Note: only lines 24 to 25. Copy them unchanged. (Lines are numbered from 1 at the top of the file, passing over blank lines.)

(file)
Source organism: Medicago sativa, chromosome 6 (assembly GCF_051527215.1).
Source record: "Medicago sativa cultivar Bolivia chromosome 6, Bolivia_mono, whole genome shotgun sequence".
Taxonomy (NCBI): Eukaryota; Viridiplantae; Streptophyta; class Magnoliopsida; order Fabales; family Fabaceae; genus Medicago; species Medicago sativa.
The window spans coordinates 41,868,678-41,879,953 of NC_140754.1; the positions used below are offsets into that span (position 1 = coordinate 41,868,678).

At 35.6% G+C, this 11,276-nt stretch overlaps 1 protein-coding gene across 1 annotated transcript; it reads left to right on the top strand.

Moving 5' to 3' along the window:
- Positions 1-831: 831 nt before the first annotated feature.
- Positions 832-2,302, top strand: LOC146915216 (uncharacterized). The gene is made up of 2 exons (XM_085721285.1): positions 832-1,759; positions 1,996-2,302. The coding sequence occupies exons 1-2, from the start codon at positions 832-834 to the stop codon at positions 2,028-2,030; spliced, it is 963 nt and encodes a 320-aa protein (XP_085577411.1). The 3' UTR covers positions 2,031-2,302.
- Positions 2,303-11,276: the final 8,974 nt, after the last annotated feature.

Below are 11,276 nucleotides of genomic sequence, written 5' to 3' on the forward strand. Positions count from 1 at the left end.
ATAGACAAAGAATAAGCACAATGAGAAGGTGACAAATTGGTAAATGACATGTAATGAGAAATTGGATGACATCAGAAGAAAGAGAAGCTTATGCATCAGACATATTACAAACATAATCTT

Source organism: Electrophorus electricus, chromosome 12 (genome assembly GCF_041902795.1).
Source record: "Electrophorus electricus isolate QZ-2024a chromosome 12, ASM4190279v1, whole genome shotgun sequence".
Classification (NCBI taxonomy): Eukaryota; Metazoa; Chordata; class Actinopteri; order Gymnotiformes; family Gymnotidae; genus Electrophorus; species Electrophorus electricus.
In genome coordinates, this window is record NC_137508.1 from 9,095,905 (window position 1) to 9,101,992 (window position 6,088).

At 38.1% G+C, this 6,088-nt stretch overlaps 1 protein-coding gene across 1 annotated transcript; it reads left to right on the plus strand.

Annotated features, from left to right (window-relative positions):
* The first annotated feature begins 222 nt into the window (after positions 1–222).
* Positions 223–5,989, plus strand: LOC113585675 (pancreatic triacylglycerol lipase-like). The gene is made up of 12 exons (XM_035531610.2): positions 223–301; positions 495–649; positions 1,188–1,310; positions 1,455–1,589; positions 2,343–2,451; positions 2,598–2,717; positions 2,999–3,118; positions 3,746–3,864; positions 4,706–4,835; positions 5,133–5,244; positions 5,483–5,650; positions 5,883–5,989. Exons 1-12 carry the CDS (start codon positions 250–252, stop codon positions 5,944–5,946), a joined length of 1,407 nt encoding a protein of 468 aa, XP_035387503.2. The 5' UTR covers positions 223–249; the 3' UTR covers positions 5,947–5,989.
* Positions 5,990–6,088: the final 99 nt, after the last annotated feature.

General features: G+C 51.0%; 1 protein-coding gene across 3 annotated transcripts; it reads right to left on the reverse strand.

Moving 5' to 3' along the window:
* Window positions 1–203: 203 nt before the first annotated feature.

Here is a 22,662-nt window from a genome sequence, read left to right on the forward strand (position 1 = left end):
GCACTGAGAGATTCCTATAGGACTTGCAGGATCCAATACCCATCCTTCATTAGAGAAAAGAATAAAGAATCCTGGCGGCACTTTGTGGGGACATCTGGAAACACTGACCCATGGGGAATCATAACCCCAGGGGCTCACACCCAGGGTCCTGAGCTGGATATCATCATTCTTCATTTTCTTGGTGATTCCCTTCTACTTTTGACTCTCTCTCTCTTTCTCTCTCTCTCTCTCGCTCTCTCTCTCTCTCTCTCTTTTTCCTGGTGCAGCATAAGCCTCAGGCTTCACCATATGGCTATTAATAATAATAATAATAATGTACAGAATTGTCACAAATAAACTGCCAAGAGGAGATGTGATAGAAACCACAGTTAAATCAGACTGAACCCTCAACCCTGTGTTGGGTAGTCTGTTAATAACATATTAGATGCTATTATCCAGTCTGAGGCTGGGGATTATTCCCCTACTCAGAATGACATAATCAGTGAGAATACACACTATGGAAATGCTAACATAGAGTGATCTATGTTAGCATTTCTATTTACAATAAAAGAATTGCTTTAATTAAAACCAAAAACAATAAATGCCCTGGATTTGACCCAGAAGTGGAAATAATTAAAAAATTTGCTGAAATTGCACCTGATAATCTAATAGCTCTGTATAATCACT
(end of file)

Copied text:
Here is a 22,662-nt window from a genome sequence, read left to right on the forward strand (position 1 = left end):
GCACTGAGAGATTCCTATAGGACTTGCAGGATCCAATACCCATCCTTCATTAGAGAAAAGAATAAAGAATCCTGGCGGCACTTTGTGGGGACATCTGGAAACACTGACCCATGGGGAATCATAACCCCAGGGGCTCACACCCAGGGTCCTGAGCTGGATATCATCATTCTTCATTTTCTTGGTGATTCCCTTCTACTTTTGACTCTCTCTCTCTTTCTCTCTCTCTCTCTCGCTCTCTCTCTCTCTCTCTCTTTTTCCTGGTGCAGCATAAGCCTCAGGCTTCACCATATGGCTATTAATAATAATAATAATAATGTACAGAATTGTCACAAATAAACTGCCAAGAGGAGATGTGATAGAAACCACAGTTAAATCAGACTGAACCCTCAACCCTGTGTTGGGTAGTCTGTTAATAACATATTAGATGCTATTATCCAGTCTGAGGCTGGGGATTATTCCCCTACTCAGAATGACATAATCAGTGAGAATACACACTATGGAAATGCTAACATAGAGTGATCTATGTTAGCATTTCTATTTACAATAAAAGAATTGCTTTAATTAAAACCAAAAACAATAAATGCCCTGGATTTGACCCAGAAGTGGAAATAATTAAAAAATTTGCTGAAATTGCACCTGATAATCTAATAGCTCTGTATAATCACT